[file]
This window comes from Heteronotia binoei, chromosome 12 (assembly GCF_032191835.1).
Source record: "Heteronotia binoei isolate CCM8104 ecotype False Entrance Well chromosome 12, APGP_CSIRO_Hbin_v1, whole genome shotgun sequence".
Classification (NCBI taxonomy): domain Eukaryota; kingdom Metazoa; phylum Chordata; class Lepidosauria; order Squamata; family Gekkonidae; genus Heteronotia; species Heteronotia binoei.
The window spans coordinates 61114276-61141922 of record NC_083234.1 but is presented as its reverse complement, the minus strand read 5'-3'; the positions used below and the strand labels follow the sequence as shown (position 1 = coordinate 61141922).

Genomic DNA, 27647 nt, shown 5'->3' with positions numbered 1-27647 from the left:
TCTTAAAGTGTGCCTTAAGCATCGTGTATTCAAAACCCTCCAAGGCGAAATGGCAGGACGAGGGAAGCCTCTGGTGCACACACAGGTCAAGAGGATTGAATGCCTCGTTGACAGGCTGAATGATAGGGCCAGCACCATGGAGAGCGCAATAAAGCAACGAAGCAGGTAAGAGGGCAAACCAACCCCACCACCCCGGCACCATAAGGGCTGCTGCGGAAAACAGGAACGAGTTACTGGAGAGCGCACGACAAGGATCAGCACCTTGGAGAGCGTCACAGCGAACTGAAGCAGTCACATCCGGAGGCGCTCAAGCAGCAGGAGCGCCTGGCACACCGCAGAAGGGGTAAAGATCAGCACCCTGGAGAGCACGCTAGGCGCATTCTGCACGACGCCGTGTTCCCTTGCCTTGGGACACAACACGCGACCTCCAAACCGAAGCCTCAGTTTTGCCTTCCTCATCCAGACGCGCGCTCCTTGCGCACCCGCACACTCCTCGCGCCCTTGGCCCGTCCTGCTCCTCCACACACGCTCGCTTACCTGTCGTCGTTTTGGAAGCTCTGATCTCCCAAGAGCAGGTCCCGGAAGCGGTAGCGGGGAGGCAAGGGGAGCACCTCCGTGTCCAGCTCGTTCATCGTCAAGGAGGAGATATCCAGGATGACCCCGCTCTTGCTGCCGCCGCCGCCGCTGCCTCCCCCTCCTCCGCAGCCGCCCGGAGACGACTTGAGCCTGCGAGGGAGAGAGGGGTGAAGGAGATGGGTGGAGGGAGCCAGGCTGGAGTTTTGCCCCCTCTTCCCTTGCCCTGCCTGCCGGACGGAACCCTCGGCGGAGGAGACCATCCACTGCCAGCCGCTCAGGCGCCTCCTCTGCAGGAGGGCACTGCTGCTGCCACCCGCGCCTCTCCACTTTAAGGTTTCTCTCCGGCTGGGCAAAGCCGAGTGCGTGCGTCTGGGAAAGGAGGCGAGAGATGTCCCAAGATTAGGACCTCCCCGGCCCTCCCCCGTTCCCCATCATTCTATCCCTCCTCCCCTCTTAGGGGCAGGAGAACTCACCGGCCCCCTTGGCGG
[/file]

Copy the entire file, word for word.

This window comes from Heteronotia binoei, chromosome 12 (assembly GCF_032191835.1).
Source record: "Heteronotia binoei isolate CCM8104 ecotype False Entrance Well chromosome 12, APGP_CSIRO_Hbin_v1, whole genome shotgun sequence".
Classification (NCBI taxonomy): domain Eukaryota; kingdom Metazoa; phylum Chordata; class Lepidosauria; order Squamata; family Gekkonidae; genus Heteronotia; species Heteronotia binoei.
The window spans coordinates 61114276-61141922 of record NC_083234.1 but is presented as its reverse complement, the minus strand read 5'-3'; the positions used below and the strand labels follow the sequence as shown (position 1 = coordinate 61141922).

Genomic DNA, 27647 nt, shown 5'->3' with positions numbered 1-27647 from the left:
TCTTAAAGTGTGCCTTAAGCATCGTGTATTCAAAACCCTCCAAGGCGAAATGGCAGGACGAGGGAAGCCTCTGGTGCACACACAGGTCAAGAGGATTGAATGCCTCGTTGACAGGCTGAATGATAGGGCCAGCACCATGGAGAGCGCAATAAAGCAACGAAGCAGGTAAGAGGGCAAACCAACCCCACCACCCCGGCACCATAAGGGCTGCTGCGGAAAACAGGAACGAGTTACTGGAGAGCGCACGACAAGGATCAGCACCTTGGAGAGCGTCACAGCGAACTGAAGCAGTCACATCCGGAGGCGCTCAAGCAGCAGGAGCGCCTGGCACACCGCAGAAGGGGTAAAGATCAGCACCCTGGAGAGCACGCTAGGCGCATTCTGCACGACGCCGTGTTCCCTTGCCTTGGGACACAACACGCGACCTCCAAACCGAAGCCTCAGTTTTGCCTTCCTCATCCAGACGCGCGCTCCTTGCGCACCCGCACACTCCTCGCGCCCTTGGCCCGTCCTGCTCCTCCACACACGCTCGCTTACCTGTCGTCGTTTTGGAAGCTCTGATCTCCCAAGAGCAGGTCCCGGAAGCGGTAGCGGGGAGGCAAGGGGAGCACCTCCGTGTCCAGCTCGTTCATCGTCAAGGAGGAGATATCCAGGATGACCCCGCTCTTGCTGCCGCCGCCGCCGCTGCCTCCCCCTCCTCCGCAGCCGCCCGGAGACGACTTGAGCCTGCGAGGGAGAGAGGGGTGAAGGAGATGGGTGGAGGGAGCCAGGCTGGAGTTTTGCCCCCTCTTCCCTTGCCCTGCCTGCCGGACGGAACCCTCGGCGGAGGAGACCATCCACTGCCAGCCGCTCAGGCGCCTCCTCTGCAGGAGGGCACTGCTGCTGCCACCCGCGCCTCTCCACTTTAAGGTTTCTCTCCGGCTGGGCAAAGCCGAGTGCGTGCGTCTGGGAAAGGAGGCGAGAGATGTCCCAAGATTAGGACCTCCCCGGCCCTCCCCCGTTCCCCATCATTCTATCCCTCCTCCCCTCTTAGGGGCAGGAGAACTCACCGGCCCCCTTGGCGG